What Survivors of Sexual Abuse Should Know Before Watching Cheer's Second Season

Getty / Jim Spellman

In January 2020, Netflix’s Cheer made a squad of cheerleaders from Navarro College in Corsicana, TX, into full-blown celebrities, seemingly overnight. One of those stars was Jerry Harris, whose rise to fame came to an abrupt end eight months later, when the public learned that he had been arrested on child pornography charges. The news came following an investigation into accusations detailed in a lawsuit filed on behalf of two alleged victims. By December, prosecutors had filed additional charges in the case, including “four counts of sexual exploitation of children, one count of receiving and attempting to receive child pornography, one count of traveling with the attempt to engage in sexual conduct with a minor, and one count of enticement,” as reported by the New York Times.

When Netflix announced that Cheer would return for a second season on Jan. 12, one thing was certain. The docuseries would have to address the allegations against the celebrity it helped to create, which is precisely what the filmmakers do in episode five, titled “Jerry.” But while the episode is a powerful indictment of the show’s former star as well as a culture that has too often allowed abuse to thrive, it may be triggering for some viewers.

The episode includes interviews with Charlie and Sam, the 14-year-old twins whose allegations launched an FBI investigation; their mother Kristen, whose initial reports to the US All Star Federation went unanswered; and the family’s attorney Sarah Klein, who became an advocate for survivors of sexual abuse because of the trauma she suffered at the hands of former USA Gymnastics team doctor Larry Nassar. They’re joined by two reporters from USA Today, Tricia Nadolny and Marisa Kwiatkowski, who began investigating sexual misconduct in cheerleading after receiving a tip from someone who had seen their reporting on the Nassar case.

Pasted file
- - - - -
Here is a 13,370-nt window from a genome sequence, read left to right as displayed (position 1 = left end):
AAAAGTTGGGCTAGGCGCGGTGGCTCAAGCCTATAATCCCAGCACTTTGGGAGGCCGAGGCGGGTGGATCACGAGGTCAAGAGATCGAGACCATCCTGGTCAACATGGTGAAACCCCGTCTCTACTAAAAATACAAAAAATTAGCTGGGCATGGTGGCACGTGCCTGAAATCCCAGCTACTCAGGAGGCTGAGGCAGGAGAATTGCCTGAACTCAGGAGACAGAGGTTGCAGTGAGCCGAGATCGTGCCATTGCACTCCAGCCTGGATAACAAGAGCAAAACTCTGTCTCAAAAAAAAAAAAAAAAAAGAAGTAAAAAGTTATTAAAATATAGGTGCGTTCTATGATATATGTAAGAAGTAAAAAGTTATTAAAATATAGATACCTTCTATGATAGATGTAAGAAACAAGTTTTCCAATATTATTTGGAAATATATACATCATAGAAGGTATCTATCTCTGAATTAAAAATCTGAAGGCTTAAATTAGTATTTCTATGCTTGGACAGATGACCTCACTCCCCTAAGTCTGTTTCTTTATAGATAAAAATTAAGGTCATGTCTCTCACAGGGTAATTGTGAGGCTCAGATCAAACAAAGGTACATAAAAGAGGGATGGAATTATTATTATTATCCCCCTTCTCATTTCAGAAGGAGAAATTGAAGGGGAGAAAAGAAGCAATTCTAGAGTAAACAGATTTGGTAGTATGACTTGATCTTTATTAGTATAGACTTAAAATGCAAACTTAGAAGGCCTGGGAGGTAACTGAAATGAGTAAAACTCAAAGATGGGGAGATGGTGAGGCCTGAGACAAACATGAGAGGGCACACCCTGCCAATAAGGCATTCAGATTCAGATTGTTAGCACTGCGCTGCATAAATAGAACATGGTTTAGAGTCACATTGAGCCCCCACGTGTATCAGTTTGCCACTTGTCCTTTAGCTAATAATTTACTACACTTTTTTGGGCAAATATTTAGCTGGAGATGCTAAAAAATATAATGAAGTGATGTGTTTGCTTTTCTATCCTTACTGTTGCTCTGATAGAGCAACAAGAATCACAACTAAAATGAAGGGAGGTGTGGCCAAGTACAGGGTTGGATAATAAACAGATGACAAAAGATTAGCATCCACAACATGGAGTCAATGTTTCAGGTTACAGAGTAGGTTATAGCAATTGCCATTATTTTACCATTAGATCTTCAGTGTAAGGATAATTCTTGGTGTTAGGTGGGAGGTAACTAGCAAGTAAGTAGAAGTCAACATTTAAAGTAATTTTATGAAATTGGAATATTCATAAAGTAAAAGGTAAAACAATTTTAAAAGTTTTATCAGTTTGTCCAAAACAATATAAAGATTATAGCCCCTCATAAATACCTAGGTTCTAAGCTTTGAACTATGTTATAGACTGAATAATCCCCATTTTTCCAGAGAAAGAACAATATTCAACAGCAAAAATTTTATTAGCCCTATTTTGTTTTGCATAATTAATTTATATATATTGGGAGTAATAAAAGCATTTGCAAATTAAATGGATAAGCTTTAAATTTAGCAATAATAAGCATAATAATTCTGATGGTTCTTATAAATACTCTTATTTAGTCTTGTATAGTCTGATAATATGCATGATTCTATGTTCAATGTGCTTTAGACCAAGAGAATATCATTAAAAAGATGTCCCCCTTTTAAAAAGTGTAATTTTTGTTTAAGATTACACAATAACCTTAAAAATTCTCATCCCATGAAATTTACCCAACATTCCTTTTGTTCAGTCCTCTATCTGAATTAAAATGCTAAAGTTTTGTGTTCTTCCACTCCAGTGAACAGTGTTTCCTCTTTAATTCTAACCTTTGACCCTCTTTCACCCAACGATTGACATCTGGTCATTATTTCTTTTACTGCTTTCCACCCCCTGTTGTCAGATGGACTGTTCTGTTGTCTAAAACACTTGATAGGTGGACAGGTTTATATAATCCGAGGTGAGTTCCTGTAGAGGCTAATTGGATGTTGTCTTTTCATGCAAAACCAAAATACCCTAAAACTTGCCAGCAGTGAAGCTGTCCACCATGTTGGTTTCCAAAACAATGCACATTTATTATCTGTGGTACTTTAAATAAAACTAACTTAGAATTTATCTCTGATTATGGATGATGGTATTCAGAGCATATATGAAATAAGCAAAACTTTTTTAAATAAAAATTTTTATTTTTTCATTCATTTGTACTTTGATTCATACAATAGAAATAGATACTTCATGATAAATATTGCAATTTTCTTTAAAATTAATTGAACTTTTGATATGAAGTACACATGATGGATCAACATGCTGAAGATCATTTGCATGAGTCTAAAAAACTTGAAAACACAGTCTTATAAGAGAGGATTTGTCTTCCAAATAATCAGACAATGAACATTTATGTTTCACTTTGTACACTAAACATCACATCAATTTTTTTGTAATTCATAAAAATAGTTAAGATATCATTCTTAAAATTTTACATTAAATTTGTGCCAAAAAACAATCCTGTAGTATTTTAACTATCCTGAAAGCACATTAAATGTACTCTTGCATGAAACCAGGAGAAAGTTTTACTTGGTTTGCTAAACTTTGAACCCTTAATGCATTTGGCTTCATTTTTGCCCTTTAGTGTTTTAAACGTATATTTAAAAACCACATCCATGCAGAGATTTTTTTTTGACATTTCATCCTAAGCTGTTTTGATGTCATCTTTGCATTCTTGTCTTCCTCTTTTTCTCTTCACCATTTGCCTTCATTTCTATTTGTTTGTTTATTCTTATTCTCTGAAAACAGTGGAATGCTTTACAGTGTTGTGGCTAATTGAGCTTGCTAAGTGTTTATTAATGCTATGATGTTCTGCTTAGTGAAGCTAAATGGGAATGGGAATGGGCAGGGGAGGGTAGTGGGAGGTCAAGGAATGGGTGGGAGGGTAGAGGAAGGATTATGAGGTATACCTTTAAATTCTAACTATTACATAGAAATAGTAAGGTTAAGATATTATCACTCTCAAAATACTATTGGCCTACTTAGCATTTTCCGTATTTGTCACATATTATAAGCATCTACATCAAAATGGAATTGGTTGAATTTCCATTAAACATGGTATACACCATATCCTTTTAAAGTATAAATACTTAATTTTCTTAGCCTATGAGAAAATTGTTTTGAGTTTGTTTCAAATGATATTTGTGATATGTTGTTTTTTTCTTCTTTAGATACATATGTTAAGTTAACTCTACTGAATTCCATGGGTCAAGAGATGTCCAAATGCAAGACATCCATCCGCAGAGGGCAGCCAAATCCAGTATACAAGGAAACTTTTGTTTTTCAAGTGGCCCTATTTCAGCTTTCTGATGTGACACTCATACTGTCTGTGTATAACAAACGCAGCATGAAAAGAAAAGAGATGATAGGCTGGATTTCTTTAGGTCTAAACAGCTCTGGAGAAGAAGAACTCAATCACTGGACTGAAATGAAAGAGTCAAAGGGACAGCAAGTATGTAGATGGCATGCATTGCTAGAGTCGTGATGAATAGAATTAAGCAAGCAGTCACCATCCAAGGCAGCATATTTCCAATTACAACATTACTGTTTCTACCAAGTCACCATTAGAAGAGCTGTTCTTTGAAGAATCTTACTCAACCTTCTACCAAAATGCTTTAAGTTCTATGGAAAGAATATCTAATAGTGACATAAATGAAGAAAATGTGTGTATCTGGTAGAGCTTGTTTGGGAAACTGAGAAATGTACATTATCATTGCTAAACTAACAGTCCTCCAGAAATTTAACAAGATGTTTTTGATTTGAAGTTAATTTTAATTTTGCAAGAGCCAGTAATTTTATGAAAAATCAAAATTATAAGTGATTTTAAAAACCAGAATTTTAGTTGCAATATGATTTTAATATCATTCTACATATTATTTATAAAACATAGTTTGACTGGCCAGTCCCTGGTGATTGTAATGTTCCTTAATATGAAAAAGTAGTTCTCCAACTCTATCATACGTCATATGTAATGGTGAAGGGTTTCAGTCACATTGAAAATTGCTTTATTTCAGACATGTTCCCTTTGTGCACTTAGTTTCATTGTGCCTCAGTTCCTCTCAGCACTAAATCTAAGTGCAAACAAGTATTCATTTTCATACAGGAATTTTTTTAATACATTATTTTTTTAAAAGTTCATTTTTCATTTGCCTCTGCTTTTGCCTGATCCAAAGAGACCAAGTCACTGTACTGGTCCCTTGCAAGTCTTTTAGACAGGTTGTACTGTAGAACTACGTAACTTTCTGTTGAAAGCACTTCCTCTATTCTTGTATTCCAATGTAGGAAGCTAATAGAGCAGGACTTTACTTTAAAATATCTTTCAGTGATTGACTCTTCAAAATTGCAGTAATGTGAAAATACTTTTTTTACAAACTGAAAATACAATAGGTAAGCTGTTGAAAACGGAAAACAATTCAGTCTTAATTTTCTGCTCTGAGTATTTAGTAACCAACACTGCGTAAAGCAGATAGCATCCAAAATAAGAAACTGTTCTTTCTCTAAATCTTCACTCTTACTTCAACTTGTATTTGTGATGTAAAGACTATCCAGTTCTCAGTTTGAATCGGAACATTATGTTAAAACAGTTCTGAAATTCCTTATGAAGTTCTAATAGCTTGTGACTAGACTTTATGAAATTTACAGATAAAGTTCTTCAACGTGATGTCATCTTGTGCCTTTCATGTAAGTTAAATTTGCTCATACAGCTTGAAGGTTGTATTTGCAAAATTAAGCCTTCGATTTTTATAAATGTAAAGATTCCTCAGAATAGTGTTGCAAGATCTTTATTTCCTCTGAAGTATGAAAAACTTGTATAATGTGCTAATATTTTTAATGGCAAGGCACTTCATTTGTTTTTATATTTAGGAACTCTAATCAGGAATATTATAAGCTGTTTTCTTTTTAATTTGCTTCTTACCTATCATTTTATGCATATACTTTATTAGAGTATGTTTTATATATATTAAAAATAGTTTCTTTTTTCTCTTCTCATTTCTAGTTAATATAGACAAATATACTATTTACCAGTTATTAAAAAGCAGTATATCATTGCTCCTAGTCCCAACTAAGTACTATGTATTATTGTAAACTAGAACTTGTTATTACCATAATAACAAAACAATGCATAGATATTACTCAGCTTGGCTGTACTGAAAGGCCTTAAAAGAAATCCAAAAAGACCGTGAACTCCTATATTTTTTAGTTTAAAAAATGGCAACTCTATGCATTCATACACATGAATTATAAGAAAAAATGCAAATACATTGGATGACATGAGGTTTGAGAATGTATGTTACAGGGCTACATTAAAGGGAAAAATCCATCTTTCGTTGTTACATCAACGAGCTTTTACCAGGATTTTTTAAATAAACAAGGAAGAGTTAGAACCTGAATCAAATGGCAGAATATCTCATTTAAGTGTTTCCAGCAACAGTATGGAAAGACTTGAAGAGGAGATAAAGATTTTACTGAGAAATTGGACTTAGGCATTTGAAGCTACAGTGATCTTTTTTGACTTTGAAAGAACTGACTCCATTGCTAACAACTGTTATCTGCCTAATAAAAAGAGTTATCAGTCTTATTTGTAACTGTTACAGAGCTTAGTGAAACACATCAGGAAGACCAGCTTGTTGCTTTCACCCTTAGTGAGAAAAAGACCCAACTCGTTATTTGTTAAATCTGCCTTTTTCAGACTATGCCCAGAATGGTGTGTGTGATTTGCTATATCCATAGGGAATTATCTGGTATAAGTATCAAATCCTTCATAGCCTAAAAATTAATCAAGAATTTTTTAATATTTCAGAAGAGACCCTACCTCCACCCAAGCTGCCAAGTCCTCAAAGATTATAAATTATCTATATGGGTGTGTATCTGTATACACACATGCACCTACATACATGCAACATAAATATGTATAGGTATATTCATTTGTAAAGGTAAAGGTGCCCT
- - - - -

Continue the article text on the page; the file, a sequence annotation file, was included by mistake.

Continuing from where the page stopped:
There are at times graphic descriptions of Harris’s alleged abuse of minors, which included soliciting nude photos from Charlie and Sam, who Harris reportedly knew were 13 at the time. Charlie also alleges that Harris tried to coerce him into performing sexual acts at an event they both attended. The boys describe a power dynamic and pattern of communication that may sound hauntingly familiar to survivors of sexual abuse, especially those who experienced trauma in childhood.

The interviews also shine light on the ways that society – and sports organisations, specifically – often fail victims. “Our investigation found that the way that the US All Star Federation handled the allegations against Jerry Harris was not an anomaly,” Nadolny says in the episode. “We found multiple examples of people who had been accused or even convicted of misconduct continuing to work in the sport, and all of those cases tied back to gaps in the child protection policies within the sport. A lot of those gaps still exist today.”

Though Charlie and Sam say they have no regrets about coming forward, they also acknowledge that the sense of community they had found in cheerleading was “completely ripped away” once the allegations became public. “It definitely has brought into focus for us why so few people come forward and speak out about this, because it is extraordinarily difficult,” Kristen says. “The boys wanted to communicate through their example that we believe very strongly that victims of sexual abuse do not need to hide their faces in shame.”

Their courage is awe-inspiring, and what the filmmakers have done by giving Charlie and Sam a space to tell their story is commendable. However, the episode may be upsetting for those still processing their own trauma or who never felt that they had the support they needed to speak out, so viewer discretion is advised.

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